2.5 General considerations on hyperbolic nanoparticles and their permittivities

Having obtained the main goal of elucidating the optical properties of HNS, we briefly discuss a few aspects of hyperbolic materials which could be the basis for realizing hyperbolic nanoresonators. The degree of anisotropy in known natural materials was typically small until the discovery of vdW materials, while natural hyperbolicity was not common. However, with the rise of extensive research on vdW materials, hyperbolic dispersion can easily be found in the literature. Examples include hBN with two reststrahlen bands [26] or materials with Drude-like dispersion for the in-plane components, such as considered here, TaS2 or TaSe2 [64, 65]. While the permittivity of a vdW material depends on the number of layers, once the thickness exceeds a few tens of layers the bulk properties are established and the below-discussed challenges are alleviated. However, to gain independence from chemistry and arbitrarily (though within physical limitations) shape the hyperbolicity, the method of choice is to use structured materials in the form of metal–dielectric metamaterials formed into multilayers or wire-media [21]. Sizes of these layers (or wires) have to be small enough so that an effective medium approximation will hold; however, using thin layers can bring about certain changes. These encompass issues related to fabrication, fundamental physical effects, or both.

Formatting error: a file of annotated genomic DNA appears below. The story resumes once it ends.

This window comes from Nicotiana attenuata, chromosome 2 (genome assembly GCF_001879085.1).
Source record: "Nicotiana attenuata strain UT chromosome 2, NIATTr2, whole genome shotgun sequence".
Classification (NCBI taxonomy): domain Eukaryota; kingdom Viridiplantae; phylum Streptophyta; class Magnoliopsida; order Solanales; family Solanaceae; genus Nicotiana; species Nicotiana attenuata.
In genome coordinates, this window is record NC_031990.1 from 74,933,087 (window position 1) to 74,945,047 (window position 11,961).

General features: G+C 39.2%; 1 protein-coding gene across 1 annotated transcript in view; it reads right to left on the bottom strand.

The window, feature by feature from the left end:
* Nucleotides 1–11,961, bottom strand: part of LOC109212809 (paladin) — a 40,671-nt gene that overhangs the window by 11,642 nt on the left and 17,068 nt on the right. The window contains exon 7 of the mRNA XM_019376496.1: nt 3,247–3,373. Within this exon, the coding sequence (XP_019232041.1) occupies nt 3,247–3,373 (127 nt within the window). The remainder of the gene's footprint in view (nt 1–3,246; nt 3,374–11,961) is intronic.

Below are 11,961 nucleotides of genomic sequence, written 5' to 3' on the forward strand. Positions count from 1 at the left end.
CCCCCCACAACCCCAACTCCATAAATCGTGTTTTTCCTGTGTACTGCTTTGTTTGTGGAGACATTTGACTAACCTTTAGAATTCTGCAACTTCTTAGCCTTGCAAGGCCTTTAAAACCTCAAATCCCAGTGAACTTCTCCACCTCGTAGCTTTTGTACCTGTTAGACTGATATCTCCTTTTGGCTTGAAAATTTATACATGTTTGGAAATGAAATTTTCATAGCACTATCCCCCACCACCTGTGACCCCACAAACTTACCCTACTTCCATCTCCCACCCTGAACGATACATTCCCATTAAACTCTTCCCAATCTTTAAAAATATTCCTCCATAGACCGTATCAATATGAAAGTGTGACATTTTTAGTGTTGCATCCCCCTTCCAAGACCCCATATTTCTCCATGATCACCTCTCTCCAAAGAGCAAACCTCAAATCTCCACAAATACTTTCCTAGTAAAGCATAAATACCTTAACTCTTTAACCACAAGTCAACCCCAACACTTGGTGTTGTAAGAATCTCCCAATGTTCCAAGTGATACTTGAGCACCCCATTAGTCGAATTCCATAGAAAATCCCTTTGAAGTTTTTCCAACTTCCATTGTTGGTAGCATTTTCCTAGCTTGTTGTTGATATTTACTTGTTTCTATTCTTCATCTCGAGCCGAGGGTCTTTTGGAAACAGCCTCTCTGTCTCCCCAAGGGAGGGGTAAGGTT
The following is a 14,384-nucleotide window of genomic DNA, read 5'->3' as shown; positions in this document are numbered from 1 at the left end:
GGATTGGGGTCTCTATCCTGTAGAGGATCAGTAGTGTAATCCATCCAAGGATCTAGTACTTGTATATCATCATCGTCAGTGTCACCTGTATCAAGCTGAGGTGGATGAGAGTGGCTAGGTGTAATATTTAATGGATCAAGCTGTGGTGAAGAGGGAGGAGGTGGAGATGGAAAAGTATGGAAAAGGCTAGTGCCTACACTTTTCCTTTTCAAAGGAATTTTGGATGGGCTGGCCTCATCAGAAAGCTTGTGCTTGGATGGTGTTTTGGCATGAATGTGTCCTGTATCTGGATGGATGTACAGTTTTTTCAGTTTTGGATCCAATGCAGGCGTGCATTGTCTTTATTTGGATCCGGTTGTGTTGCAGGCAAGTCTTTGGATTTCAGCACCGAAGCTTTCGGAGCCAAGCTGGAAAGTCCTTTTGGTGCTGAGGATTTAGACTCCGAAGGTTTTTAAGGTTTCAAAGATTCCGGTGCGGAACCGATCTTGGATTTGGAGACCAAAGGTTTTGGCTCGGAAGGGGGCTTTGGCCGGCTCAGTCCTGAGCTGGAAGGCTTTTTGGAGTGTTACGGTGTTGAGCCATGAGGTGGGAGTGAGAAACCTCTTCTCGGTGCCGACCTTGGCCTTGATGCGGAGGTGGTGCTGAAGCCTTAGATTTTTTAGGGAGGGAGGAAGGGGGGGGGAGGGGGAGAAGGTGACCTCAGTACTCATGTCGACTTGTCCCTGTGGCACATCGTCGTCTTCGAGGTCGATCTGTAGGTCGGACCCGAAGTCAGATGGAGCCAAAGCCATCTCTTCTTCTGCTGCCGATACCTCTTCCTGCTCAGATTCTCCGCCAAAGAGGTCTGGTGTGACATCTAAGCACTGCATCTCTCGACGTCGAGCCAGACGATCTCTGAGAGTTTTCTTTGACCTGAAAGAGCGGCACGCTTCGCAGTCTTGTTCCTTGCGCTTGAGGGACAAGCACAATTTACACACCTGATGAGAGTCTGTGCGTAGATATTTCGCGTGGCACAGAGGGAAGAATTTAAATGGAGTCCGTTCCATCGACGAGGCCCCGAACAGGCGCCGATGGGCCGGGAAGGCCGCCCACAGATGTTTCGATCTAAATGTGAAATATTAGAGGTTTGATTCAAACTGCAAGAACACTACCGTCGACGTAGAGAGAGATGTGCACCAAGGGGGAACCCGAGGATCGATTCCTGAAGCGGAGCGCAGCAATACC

One important aspect is that fabrication of thin, continuous layers is challenging, especially for metals. One of the best plasmonic metals, Ag, is known for its island growth and wetting layers are needed to obtain smooth, continuous metal layers, with germanium being a prime choice [44]. This enables deposition of sub-10 nm layers with good qualities and, if needed, Ge can be used as the dielectric multilayer pair to Ag to form low-loss hyperbolic nanostructures with resonances below ∼1 eV. As we show in Figure S4, already 10 nm layers are adequate to obtain well-formed both ED and MD–EQ resonances. Directly connected with deposition of thin layers is a question of the achievable surface roughness [48, 49], which can quickly destroy the hyperbolic-material-dependent MD–EQ resonance. Already a root mean square (RMS) of 0.4 nm for 4 nm Ag layers is enough to smear the MD–EQ (Figure S5). However, by controlling the temperature during metal evaporation an RMS of 0.2 nm for a 10 nm Ag film is obtainable, and is in fact limited only by the surface roughness of the substrate [66]. Such small RMS values are enough to retain all the important spectral features of our hyperbolic nanoresonators. Moreover, for thicker layers the impact of RMS is lower and for 10 nm Ag layers with an RMS of 0.6 nm the MD–EQ peak is easily seen (Figure S6). This means that widely used PVD and atomic layer deposition (ALD) methods are viable fabrication paths. PVD can be used in a standard lithography process to deposit the layered nanoparticle through a mask [35], while both PVD and ALD enable deposition of wafer-scale multilayers for subsequent sacrificial etching of nanostructures [36, 67]. Such a lithographic approach will yield structures with flat top and bottom surfaces with the simplest resonator being a disk. However, the optical spectra of a hyperbolic nanosphere and nanodisk are qualitatively similar (Figure S7). These spectra prove that the general behavior of hyperbolic resonators is well described by Eqs. (6) and (8), but the shape dependence is also a key parameter in determining the actual response. Finally, it is necessary to account for the fact that the permittivities of many materials deposited as thin layers differ from their bulk values [43, 44, 68].